Single-Family Home Prices Rise

Increase is the first in nine months

By Robert Rodriguez
|  Tuesday, Jul 26, 2011  |  Updated 7:19 PM CDT
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After nine months of decreases and stagnant movement, Chicago's home prices increased slightly for the month of May according to newest data released by a popular price index.

The Standard & Poor's/ Case Shiller Home Price Index revealed a 1.7 percent increase from the month of April to May for single-family homes, complying with the expected season surge that often begins in May and leads into the summer, reports the Chicago Tribune.

The numbers are still 8.1 percent down from a year ago and more on par with the prices seen in May 2001.

Area condos rose 2.9 percent from April to May, according to the same index. May's condo prices compare with levels from the mid-2000s.

According to the S & P/ Case Shiller Index, prices roses from month to month for the second consecutive month in May in 16 of the 20 cities indexed. Detroit, Las Vegas and Tampa showed price declines, and Phoenix's prices remained unchanged.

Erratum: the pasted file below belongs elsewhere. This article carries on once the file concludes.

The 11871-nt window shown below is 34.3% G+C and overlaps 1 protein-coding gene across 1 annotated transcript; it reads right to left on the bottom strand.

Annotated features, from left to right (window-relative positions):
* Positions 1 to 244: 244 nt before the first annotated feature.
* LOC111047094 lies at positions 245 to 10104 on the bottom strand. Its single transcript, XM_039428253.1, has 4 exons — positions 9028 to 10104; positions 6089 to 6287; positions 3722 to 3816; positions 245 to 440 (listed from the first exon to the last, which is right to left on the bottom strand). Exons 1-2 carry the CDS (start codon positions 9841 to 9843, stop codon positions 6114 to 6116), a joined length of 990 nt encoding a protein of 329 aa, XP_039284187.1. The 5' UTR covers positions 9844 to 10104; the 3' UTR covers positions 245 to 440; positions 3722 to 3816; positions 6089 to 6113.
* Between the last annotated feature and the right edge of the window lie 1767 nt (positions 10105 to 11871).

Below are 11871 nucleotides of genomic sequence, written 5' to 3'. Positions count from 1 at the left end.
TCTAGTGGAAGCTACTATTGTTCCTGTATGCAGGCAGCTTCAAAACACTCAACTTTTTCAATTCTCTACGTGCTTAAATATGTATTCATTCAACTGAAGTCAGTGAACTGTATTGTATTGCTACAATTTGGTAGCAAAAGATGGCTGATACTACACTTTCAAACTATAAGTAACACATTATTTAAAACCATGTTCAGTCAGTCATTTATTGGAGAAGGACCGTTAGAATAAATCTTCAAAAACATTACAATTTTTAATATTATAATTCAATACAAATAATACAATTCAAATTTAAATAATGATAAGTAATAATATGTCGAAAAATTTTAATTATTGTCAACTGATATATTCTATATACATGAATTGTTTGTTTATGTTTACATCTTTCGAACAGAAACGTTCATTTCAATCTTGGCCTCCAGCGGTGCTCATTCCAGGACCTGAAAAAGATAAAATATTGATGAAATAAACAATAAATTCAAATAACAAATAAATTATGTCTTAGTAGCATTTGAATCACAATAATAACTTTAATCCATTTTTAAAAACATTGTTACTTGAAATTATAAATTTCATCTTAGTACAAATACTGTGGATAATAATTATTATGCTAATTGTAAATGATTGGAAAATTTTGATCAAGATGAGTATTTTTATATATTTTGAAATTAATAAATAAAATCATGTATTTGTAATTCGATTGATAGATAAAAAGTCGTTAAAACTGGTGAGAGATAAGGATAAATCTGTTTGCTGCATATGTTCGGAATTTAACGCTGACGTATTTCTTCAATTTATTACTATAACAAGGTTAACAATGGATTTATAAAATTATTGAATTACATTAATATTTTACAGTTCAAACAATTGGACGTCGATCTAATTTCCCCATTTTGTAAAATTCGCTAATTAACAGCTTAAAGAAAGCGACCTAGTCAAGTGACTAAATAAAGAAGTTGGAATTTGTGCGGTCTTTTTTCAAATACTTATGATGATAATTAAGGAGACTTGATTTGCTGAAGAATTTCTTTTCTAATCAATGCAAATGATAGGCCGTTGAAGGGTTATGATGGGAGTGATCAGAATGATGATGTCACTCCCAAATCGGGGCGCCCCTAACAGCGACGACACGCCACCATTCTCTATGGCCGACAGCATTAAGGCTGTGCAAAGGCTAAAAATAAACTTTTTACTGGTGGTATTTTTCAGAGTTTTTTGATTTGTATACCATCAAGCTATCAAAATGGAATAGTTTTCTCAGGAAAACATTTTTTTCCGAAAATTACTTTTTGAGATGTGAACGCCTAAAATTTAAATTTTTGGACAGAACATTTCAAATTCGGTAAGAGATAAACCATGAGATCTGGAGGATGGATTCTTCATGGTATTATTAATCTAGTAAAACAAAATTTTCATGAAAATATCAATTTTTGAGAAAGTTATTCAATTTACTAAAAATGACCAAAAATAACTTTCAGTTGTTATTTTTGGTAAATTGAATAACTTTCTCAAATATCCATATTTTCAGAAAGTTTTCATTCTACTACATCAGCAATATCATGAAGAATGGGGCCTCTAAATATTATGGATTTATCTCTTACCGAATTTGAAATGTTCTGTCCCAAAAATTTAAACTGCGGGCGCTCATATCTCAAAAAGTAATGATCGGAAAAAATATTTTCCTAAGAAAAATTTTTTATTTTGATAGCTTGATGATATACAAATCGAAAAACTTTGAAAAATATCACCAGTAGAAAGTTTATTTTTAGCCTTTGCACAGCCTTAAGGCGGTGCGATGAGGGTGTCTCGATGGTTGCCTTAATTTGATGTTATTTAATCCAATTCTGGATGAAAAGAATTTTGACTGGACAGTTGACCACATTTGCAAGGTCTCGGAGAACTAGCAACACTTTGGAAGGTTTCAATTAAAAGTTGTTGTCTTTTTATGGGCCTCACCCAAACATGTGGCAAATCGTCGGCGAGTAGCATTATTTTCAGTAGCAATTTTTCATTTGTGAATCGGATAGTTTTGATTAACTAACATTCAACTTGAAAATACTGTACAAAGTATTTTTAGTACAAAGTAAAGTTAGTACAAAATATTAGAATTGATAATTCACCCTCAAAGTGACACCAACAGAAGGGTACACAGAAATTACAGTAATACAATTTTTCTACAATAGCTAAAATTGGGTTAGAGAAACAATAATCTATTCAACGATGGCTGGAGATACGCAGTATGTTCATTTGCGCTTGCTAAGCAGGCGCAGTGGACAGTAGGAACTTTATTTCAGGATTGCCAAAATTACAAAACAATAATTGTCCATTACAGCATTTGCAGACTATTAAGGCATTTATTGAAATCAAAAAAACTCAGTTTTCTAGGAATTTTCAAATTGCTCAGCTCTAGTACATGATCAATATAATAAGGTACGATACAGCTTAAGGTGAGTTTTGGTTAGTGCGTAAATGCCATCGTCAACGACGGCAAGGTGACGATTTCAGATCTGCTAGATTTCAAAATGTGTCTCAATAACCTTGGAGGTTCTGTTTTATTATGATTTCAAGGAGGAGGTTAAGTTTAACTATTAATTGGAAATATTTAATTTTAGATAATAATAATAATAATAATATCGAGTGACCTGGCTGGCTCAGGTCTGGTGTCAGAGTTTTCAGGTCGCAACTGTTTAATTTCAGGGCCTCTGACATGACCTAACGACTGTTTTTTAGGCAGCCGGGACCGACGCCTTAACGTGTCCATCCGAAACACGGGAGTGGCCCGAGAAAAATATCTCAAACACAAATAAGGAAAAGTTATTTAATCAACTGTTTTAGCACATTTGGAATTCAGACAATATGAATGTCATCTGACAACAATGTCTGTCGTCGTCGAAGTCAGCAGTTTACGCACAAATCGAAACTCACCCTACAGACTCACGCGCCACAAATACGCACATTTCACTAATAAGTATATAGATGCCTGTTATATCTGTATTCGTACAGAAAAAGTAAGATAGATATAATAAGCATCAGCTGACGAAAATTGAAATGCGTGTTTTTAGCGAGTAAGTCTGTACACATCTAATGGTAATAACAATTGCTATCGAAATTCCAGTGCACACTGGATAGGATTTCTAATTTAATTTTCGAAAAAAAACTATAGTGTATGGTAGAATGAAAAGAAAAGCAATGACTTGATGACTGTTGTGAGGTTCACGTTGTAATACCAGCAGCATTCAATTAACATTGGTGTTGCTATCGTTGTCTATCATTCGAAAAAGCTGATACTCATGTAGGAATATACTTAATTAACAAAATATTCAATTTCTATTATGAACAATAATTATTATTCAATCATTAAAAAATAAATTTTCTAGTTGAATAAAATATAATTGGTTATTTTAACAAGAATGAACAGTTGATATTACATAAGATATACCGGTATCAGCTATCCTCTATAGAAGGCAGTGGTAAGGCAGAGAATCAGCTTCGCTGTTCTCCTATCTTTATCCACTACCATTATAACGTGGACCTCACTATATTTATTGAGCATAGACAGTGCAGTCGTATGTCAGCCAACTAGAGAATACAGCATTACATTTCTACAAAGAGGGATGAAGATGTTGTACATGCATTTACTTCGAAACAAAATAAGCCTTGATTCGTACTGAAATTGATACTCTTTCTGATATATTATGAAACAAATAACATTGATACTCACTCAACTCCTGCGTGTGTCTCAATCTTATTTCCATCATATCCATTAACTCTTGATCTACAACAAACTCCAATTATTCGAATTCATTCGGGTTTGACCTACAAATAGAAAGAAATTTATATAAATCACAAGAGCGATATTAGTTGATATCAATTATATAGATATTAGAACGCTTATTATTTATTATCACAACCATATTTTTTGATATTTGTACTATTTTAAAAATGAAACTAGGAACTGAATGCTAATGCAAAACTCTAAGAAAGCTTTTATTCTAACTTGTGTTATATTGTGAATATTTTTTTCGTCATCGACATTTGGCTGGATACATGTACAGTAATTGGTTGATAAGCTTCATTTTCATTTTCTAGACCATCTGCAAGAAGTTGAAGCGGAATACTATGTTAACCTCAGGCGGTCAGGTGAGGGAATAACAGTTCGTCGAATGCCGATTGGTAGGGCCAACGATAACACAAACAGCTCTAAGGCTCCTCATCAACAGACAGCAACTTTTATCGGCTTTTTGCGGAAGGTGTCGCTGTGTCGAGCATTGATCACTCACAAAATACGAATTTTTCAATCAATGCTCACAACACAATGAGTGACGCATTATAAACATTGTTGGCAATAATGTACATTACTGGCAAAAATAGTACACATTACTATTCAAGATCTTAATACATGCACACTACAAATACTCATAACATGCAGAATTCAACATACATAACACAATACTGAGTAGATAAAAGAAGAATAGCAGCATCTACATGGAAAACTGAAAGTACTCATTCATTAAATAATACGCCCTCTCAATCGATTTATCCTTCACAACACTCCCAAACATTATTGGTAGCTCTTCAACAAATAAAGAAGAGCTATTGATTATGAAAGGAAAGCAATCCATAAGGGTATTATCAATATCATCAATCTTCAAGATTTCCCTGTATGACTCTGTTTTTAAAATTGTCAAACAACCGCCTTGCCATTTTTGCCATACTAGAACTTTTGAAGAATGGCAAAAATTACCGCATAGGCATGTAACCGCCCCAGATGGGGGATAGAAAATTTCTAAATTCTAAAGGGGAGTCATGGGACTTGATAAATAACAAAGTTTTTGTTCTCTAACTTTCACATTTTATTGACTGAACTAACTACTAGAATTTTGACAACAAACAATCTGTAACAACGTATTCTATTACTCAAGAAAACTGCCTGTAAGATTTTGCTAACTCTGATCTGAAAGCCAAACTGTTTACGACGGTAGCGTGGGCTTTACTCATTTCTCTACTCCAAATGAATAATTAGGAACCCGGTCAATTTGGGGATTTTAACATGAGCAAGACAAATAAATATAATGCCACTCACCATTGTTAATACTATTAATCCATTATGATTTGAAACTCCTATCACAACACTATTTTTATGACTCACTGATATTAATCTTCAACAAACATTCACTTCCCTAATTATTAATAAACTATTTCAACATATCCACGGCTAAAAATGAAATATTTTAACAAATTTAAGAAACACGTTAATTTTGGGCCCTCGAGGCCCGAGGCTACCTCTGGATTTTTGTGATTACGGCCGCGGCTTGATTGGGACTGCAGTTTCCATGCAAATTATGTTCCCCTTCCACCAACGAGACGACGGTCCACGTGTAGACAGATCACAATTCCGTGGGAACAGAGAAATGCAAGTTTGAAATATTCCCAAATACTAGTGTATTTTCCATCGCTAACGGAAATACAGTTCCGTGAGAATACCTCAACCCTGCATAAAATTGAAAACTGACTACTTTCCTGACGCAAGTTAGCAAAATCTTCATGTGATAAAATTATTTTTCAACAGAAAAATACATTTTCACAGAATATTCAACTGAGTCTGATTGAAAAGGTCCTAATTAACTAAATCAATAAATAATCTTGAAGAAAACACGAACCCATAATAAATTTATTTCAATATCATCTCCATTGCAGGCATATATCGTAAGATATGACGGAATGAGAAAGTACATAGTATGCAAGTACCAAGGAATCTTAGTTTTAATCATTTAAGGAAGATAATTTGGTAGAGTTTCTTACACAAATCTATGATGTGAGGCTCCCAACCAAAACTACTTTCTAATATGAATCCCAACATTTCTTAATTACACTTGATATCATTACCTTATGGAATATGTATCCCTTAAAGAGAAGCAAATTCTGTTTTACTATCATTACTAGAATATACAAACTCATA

Still, some consider the findings to be an insufficient indicator of the true direction for home market prices, calling for increases over several month and better annual results before jumping to any major conclusions.

A report issued by house data provider CoreLogic showed that the Chicago area has a large supply of almost 30 months' worth of distressed homes. Distressed properties are sold at a substantial discount and push down home market prices. Distressed homes also constituted 34 percent of the market in April.

Nonetheless, upward movement is better than the alternative.

The Illinois Association for Realtors, the state's largest real estate trade association who misreported Chicago median home prices earlier this month, reported a 12.7 increase in home sales for June, but the numbers still remain 16.3 percent lower than in June 2010, according to a report by The Huffington Post. IAR also reported a 7.1 percent increase in statewide median price, a 11.7 decrease compared to last June.  

A report issued by house data provider CoreLogic showed that the Chicago area has a large supply in almost 30 months' worth of distressed homes. Distressed properties are sold at a substantial discount and push down home market prices. Distressed homes also constituted 34 percent of the market in April.
 

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